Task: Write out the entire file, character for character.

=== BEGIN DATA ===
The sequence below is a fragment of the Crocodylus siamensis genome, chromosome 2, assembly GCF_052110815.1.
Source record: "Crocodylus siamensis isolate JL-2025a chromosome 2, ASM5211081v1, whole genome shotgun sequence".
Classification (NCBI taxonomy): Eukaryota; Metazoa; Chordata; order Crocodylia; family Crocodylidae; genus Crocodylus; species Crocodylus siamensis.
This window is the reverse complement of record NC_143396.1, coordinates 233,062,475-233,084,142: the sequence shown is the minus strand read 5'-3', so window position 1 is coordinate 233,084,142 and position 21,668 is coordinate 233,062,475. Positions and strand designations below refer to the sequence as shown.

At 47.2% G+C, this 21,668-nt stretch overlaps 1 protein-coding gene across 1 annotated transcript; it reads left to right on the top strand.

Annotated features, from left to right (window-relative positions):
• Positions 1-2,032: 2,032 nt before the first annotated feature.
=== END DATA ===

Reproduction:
The sequence below is a fragment of the Crocodylus siamensis genome, chromosome 2, assembly GCF_052110815.1.
Source record: "Crocodylus siamensis isolate JL-2025a chromosome 2, ASM5211081v1, whole genome shotgun sequence".
Classification (NCBI taxonomy): Eukaryota; Metazoa; Chordata; order Crocodylia; family Crocodylidae; genus Crocodylus; species Crocodylus siamensis.
This window is the reverse complement of record NC_143396.1, coordinates 233,062,475-233,084,142: the sequence shown is the minus strand read 5'-3', so window position 1 is coordinate 233,084,142 and position 21,668 is coordinate 233,062,475. Positions and strand designations below refer to the sequence as shown.

At 47.2% G+C, this 21,668-nt stretch overlaps 1 protein-coding gene across 1 annotated transcript; it reads left to right on the top strand.

Annotated features, from left to right (window-relative positions):
• Positions 1-2,032: 2,032 nt before the first annotated feature.